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July 2020, BOSTON—The technology build-out required to completely consolidate managed accounts onto a single platform continues to elude many managed account sponsors, and the COVID-19 market correction is contributing to the slow development, according to The Cerulli Report—U.S. Managed Accounts 2020.
Cerulli’s research, based on data collected in May 2020, reveals that more than one-quarter (28.6%) of managed account sponsors have paused their spending on technology products. While many firms are continuing to build out a unified advisory platform (UAP), other firms are rethinking this approach, allowing the possibility that some programs remain separate. In 2020, the percentage of firms planning to integrate all of their managed account platforms onto a single architecture dropped from 57% to 50%. At the same time, the proportion of firms indicating that they would allow various programs to exist on different platforms rose from 24% to 32%, indicating that firms may favor platform simplification instead of consolidation.
Some managed account sponsors do not feel that a unified platform fits into their business model. Independent broker/dealers (B/Ds), for instance, are in the business of attracting advisors by offering them—as their channel name suggests—the independence to choose investment solutions for their clients. As a result, independent B/Ds resist corralling their advisors onto a single platform that may limit the advisors’ choices. Instead, they support multiple turnkey asset management providers (TAMPs) and managed account solutions.
“Developing a complete UAP is a tall task that requires significant organizational commitment,” according to Tom O’Shea, director at Cerulli. “The technology and resources needed to combine various accounts into a single architecture, paired with the partnership with outside vendors and technology partners, as well as the allocation of important internal resources and budget, will cause many firms to take a hard look at the ROI of a project of this scale. They also need to factor in implementation, testing, and rollout to advisors, ultimately taking years to complete.” In 2020, the percentage of firms that believe their UAP will take greater than two years to develop grew from 67% to 75%, and the proportion that believe they will complete their UAP in six months or less dropped from 14% to zero.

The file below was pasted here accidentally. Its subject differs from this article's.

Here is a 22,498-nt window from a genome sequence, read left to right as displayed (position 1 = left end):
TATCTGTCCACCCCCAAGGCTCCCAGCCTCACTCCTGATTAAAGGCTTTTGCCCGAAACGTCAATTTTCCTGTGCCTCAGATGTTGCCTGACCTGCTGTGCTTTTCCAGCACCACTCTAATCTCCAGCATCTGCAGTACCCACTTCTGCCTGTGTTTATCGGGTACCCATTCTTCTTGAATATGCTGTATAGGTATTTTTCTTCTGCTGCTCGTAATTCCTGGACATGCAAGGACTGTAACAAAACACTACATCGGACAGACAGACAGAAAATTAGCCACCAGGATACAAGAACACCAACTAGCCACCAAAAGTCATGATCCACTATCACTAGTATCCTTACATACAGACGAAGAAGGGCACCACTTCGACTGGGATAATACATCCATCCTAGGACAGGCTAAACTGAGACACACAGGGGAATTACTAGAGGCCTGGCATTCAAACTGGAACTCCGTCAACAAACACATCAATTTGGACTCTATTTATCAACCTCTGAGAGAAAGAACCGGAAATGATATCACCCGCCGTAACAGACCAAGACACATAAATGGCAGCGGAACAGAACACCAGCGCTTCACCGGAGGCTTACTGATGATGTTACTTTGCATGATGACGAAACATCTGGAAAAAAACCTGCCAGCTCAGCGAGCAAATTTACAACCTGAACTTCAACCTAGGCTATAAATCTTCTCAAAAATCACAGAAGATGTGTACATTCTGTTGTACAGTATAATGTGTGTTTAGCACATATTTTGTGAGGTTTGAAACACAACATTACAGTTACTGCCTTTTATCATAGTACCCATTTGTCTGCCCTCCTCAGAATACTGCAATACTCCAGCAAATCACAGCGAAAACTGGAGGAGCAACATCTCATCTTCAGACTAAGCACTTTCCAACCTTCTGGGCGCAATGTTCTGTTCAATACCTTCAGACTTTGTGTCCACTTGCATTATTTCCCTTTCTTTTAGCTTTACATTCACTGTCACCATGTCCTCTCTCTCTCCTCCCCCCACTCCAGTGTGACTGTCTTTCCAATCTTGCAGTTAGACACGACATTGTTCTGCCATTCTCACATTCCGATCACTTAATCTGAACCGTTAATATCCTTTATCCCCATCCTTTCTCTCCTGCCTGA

At the same time, sponsors must remember that nontechnology features are also important parts of a consolidated platform. Managed account executives surveyed by Cerulli rate a single investment contract, integration of middle office services, and a single performance report just as high as a single technology portal. “Firms not able to complete a UAP should focus on unifying nontechnology elements of their platform as an interim step toward creating a fully consolidated architecture,” concludes O’Shea.
NOTES TO EDITORS:
These findings and more are from The Cerulli Report—U.S. Managed Accounts 2020: The Evolving Landscape of Advisor Discretion.
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